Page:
Among the residents of I-House were three African students from the Gold Coast, as Ghana was called then. The Africans were eager to learn something about U.S. Blacks and the American way of living, and I became their tutor. One of them, Andrew, bought me a ticket to get two free meals a day in the big dining room. I didn't eat breakfast there because I didn't live there.

Andrew once asked me, could I get some alcohol for him? He gave me about $20, and I brought up two quarts of whisky, and got everybody drunk on that floor. He could have bought it himself, but he didn't know where to go.

The Gold Coast was a British colony, and the British government was picking up the tab for these three guys. It paid their tuition and gave them about $125 a month spending money. That was a lot of dough in those days.

Unlike other European powers, the British were training the native people in their overseas empire -- giving them enough education so they could serve as civil service workers, to administer the colonies. They did the same thing in India. The French were rather slow about it, and so were the Portuguese and Spanish.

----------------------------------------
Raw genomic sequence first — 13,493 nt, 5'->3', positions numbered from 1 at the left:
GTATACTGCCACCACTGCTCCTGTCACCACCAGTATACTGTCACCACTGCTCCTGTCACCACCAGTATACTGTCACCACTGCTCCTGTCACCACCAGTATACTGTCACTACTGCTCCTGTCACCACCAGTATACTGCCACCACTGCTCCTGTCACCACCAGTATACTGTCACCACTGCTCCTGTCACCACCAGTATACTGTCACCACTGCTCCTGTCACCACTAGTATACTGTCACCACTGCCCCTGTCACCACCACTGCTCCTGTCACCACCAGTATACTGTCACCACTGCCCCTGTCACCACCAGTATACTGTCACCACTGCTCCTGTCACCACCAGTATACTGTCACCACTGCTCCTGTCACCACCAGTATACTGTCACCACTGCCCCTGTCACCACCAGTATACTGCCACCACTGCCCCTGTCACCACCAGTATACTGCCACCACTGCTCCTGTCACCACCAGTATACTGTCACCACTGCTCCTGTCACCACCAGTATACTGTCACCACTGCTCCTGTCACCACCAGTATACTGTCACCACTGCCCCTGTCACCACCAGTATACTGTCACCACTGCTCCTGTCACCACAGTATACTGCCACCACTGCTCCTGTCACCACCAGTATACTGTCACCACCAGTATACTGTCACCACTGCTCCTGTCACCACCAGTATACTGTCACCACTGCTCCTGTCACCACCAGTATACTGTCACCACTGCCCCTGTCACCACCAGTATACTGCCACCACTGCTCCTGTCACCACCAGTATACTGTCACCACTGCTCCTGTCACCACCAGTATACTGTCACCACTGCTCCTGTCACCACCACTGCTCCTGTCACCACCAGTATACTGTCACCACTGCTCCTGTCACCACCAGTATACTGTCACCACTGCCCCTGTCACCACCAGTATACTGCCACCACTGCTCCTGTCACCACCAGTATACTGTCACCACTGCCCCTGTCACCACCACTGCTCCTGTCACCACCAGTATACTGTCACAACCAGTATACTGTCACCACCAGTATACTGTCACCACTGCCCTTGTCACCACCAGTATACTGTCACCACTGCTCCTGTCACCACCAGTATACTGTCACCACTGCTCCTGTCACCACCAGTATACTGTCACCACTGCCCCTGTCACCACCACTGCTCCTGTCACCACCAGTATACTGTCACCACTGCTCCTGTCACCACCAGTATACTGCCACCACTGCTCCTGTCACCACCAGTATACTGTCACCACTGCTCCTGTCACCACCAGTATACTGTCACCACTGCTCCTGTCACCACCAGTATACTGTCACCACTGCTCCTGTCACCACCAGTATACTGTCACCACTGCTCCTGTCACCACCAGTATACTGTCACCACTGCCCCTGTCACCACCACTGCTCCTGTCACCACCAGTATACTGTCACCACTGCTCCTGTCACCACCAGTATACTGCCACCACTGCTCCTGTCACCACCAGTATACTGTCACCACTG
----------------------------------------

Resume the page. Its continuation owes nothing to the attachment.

There wasn't as much racial tolerance at I-House as some students would have liked, because everybody tended to stay together with whatever racial identity they had. Naturally, when students first entered, they found people who spoke their language. The Africans didn't mingle with whites socially in their own country; we might have done a bit more here than they did there.

Carlton Goodlett was a member of the student council that worked with the director of International House, Allan Blaisdell.

Blaisdell, a white man, was out of place at a residence for students of all colors, languages and cultures. He had to have an excellent background to get that job, but I didn't think he was sophisticated enough. He seemed to be very provincial for a man who worked for such a diverse group. He didn't ever seem to relax when he was talking to anyone.

Whenever Blaisdell saw any black male engaged in conversation with a white female, he would come over to the pair and start asking questions of nothing in particular, even though he well knew that most of the people he saw in I-House were student residents.